Thursday, October 25, 2007

Idée d’jour

I am not an atheist, but an earthiest. Be true to the earth.

Edward Abbey, Desert Solitaire, "Down the River"
As I mention, I am thoroughly enjoying this book. This line leapt out at me because I have been pondering the qualities of human nature of late.

I don't suppose being true to the earth would be the same as being true to our human nature. If the 21st century version of human nature is any indication, humans are about as far from being true to the earth as possible.

Consider: changes in geologic forms take multiple human life times. Changes in atmospheric conditions, at least until the industrial revolution, were similarly slow.

Consider: human nature seems dominated by straight lines, boxes, rectangles, and grids. None of these exist in nature; all relate to a human concept of "perfection" which has held sway at least since Aristotle.

To the best of my knowledge, a "perfect circle" does not exist in nature. Neither does a right angle, or something as perfectly straight as a plumb-line or laser beam. Even the average human body, whether male or female, does not contain a truly straight line or perfectly round circle.

Humans struggle to make life easier. We may not be alone in using and constructing tools (even some bugs use sticks as tools), but we do seem the only species who improve on the tools and methods used by previous generations.

Thus, we move into desert regions, such as the better part of southern California, and we find ways to force streams into the desert, as it were. We do not consider the repurcusions; we act as if the water is an inexhaustable resource.

In our dreams of providence and manifest destiny, we suppose that humans miles away need the water more than the mountain or lake, and its environs.

Perhaps it was when we built the pipelines from lake and mountain. The years of inexhaustable water, however, seem well behind us. The demand, measured by an increasing number of thirsty humans and artificially green lawns, has outstripped the supply. And, many scientists believe, the supply has decreased as well.

I do not judge southern California's city planners, developers, or home owners. I recognize the hubris and short-sightedness because I am also culpable. I have been equally short-sighted and head strong in ways big and small.

The situation in southern California is a striking example, however, of how our human ingenuity has played its part in creating this "perfect storm".


Anonymous said...

Abbey, the morose curmudgeon, coined a term that encapsulates his notions about the evolution of homo sapiens - syphilization. As we know, syphilis was transmitted to humans from sheep (don't ask, don't tell). This came about, obviously, as a result of the domestication of animals. It is that step in cultural and technological evolution that in turn led to large populations living in close proximity - civilization as we characterize it.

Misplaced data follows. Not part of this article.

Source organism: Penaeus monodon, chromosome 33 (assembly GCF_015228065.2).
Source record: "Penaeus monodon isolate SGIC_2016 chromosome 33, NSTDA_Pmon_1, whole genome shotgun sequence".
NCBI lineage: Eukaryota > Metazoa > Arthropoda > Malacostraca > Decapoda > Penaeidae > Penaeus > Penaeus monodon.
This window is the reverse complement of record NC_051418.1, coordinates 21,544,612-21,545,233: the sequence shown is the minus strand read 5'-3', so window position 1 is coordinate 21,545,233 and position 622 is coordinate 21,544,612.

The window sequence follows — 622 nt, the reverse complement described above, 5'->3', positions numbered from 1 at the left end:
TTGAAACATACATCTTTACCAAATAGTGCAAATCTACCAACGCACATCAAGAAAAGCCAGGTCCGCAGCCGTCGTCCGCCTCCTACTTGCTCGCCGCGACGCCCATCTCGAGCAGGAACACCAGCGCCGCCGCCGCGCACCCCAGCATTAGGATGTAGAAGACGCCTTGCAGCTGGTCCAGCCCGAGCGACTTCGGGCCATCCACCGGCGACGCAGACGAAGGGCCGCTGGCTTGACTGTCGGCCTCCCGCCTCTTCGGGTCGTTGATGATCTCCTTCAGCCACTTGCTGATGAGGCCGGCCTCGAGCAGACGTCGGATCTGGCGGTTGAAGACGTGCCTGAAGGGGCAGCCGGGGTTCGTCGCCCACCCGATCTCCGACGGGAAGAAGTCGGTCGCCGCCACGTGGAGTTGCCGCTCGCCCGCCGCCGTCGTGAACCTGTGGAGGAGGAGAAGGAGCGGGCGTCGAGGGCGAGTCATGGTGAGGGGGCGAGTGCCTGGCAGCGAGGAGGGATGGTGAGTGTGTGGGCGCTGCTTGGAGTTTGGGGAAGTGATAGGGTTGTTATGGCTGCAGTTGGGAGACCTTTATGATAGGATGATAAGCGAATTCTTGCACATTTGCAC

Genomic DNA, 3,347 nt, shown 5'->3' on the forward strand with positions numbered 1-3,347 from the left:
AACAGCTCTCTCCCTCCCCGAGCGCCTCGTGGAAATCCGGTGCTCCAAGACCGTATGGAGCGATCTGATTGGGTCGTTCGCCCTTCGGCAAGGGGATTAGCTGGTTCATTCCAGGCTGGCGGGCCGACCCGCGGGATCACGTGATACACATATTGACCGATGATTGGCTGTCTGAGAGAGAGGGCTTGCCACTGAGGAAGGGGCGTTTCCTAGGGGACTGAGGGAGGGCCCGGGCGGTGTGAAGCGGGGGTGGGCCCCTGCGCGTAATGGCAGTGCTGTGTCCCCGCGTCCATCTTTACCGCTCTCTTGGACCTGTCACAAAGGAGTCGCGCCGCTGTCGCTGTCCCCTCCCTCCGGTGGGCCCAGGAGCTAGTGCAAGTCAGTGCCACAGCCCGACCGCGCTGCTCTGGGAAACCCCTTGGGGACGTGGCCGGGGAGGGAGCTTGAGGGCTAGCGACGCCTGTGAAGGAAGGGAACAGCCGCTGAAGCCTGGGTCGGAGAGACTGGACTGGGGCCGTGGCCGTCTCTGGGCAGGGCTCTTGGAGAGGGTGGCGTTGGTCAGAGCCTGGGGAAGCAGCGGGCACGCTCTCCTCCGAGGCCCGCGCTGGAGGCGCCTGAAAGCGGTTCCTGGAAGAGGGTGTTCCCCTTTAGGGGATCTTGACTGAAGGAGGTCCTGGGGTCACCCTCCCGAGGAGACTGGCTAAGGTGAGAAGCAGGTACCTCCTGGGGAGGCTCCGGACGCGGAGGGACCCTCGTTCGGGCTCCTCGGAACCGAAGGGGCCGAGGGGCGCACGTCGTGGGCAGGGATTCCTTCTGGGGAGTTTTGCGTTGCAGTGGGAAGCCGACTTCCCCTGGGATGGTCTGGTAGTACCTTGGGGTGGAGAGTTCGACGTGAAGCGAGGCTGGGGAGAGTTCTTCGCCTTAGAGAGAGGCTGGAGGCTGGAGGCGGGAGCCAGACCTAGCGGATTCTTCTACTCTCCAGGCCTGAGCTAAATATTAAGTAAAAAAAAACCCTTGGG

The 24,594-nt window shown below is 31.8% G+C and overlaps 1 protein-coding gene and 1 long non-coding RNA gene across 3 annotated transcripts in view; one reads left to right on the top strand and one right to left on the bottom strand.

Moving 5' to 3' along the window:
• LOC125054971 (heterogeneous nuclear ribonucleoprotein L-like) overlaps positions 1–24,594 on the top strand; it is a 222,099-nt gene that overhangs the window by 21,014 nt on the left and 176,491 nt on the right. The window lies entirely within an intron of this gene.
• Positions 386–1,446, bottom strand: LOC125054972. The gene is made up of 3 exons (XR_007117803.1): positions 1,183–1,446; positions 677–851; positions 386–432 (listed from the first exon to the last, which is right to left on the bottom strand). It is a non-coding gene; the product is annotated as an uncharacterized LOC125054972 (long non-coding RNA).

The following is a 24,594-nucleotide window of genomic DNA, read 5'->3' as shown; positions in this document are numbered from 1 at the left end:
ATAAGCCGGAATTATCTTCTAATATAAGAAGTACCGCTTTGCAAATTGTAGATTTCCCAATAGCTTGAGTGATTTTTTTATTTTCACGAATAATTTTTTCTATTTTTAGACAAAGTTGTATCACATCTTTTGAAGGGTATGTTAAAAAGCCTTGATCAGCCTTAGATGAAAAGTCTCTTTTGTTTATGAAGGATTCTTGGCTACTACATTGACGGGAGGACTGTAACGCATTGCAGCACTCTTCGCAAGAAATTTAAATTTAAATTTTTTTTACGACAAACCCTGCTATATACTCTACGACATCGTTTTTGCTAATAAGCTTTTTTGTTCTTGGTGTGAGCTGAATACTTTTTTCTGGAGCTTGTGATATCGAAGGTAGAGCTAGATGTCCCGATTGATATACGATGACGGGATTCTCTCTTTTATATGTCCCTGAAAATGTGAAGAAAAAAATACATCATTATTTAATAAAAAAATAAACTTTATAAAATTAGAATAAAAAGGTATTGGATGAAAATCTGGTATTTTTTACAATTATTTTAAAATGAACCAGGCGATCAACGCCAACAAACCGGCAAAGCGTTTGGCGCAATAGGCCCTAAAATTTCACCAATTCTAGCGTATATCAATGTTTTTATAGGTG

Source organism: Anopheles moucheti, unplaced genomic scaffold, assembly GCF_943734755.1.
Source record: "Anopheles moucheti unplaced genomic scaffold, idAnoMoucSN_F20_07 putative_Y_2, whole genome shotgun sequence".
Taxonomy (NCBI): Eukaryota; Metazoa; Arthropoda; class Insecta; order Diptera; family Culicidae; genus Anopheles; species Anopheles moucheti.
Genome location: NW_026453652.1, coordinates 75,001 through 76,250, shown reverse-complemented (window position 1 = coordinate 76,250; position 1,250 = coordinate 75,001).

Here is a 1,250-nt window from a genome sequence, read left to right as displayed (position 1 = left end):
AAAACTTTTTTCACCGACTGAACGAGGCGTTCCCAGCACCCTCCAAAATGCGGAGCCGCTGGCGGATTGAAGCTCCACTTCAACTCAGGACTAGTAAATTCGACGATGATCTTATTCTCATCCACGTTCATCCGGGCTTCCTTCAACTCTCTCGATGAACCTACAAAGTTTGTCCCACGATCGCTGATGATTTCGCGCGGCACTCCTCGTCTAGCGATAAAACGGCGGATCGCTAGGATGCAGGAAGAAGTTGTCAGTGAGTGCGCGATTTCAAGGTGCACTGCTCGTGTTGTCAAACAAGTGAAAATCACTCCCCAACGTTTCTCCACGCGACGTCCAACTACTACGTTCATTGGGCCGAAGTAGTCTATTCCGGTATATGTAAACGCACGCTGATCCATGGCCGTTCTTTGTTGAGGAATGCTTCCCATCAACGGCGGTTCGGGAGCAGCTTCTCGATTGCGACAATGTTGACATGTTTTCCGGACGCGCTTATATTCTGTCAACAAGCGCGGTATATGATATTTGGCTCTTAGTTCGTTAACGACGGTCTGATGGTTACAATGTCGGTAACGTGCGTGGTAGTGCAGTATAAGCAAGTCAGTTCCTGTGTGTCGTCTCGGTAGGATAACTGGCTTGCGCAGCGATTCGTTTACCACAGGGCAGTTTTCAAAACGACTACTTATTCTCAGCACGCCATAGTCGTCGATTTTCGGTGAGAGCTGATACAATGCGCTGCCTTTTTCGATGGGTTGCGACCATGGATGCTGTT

It is that point of departure that Abbey credits with beginning a process that has snowballed enormously - the separation of the human from the rest of the living world.

Others would add that this devolution from an intimate relationship with the natural world was exacerbated by the unique creation myth that grew out of the Hebraic tradition. Most creation myths posit either a subordinate relationship to the natural world or, in some, a partnership or coequal relationship. Uniquely, the Genesis story posits a superordinate relationship between humans and other living entities, sentient and not.

But by whatever route or combination of influences, we are far from that understanding of the world that Chief Dan George's character in Little Big Man - Chief Lodgeskins - described. "Human beings [Cheyenne) believe everything is alive, mountains, rivers, rocks, everything." He goes on to observe how it is that the white men only want to kill - "when they see something trying to live, they rub it out", he declares. He also notes that while there only ever been a few human beings, there seems an endless supply of white men.


Anonymous said...

In fact, perfect circles do exist in nature. They are the product of certain physical forces. If a pebble or a drop of water is dropped into a still pool, a wave will spread out as a perfect circle.